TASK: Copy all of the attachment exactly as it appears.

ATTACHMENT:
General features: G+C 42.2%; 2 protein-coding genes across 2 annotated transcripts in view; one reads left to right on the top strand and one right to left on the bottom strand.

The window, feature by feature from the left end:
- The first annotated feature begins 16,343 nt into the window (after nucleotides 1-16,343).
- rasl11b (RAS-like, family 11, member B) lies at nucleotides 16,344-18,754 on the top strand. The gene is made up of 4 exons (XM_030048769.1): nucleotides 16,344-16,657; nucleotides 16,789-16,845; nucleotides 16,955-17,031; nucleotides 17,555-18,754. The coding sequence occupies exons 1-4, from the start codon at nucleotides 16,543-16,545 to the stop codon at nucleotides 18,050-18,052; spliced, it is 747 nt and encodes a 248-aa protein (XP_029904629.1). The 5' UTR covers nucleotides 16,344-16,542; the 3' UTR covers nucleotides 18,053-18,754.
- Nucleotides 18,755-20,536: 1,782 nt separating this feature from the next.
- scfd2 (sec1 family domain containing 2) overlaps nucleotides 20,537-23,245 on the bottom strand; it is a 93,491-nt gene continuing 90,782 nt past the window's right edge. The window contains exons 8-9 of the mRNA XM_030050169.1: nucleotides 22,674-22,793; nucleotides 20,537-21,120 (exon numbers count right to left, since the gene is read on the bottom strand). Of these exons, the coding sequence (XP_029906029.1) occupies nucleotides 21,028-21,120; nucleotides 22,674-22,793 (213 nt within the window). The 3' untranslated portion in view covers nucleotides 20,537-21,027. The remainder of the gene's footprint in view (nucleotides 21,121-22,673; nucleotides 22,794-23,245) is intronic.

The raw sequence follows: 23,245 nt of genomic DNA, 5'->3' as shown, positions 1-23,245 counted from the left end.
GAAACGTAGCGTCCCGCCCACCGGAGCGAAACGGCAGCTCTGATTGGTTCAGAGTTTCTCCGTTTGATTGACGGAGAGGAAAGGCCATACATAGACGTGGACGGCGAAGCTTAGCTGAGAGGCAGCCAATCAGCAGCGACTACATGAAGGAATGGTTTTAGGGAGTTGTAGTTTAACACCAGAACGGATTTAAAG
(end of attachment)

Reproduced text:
General features: G+C 42.2%; 2 protein-coding genes across 2 annotated transcripts in view; one reads left to right on the top strand and one right to left on the bottom strand.

The window, feature by feature from the left end:
- The first annotated feature begins 16,343 nt into the window (after nucleotides 1-16,343).
- rasl11b (RAS-like, family 11, member B) lies at nucleotides 16,344-18,754 on the top strand. The gene is made up of 4 exons (XM_030048769.1): nucleotides 16,344-16,657; nucleotides 16,789-16,845; nucleotides 16,955-17,031; nucleotides 17,555-18,754. The coding sequence occupies exons 1-4, from the start codon at nucleotides 16,543-16,545 to the stop codon at nucleotides 18,050-18,052; spliced, it is 747 nt and encodes a 248-aa protein (XP_029904629.1). The 5' UTR covers nucleotides 16,344-16,542; the 3' UTR covers nucleotides 18,053-18,754.
- Nucleotides 18,755-20,536: 1,782 nt separating this feature from the next.
- scfd2 (sec1 family domain containing 2) overlaps nucleotides 20,537-23,245 on the bottom strand; it is a 93,491-nt gene continuing 90,782 nt past the window's right edge. The window contains exons 8-9 of the mRNA XM_030050169.1: nucleotides 22,674-22,793; nucleotides 20,537-21,120 (exon numbers count right to left, since the gene is read on the bottom strand). Of these exons, the coding sequence (XP_029906029.1) occupies nucleotides 21,028-21,120; nucleotides 22,674-22,793 (213 nt within the window). The 3' untranslated portion in view covers nucleotides 20,537-21,027. The remainder of the gene's footprint in view (nucleotides 21,121-22,673; nucleotides 22,794-23,245) is intronic.

The raw sequence follows: 23,245 nt of genomic DNA, 5'->3' as shown, positions 1-23,245 counted from the left end.
GAAACGTAGCGTCCCGCCCACCGGAGCGAAACGGCAGCTCTGATTGGTTCAGAGTTTCTCCGTTTGATTGACGGAGAGGAAAGGCCATACATAGACGTGGACGGCGAAGCTTAGCTGAGAGGCAGCCAATCAGCAGCGACTACATGAAGGAATGGTTTTAGGGAGTTGTAGTTTAACACCAGAACGGATTTAAAG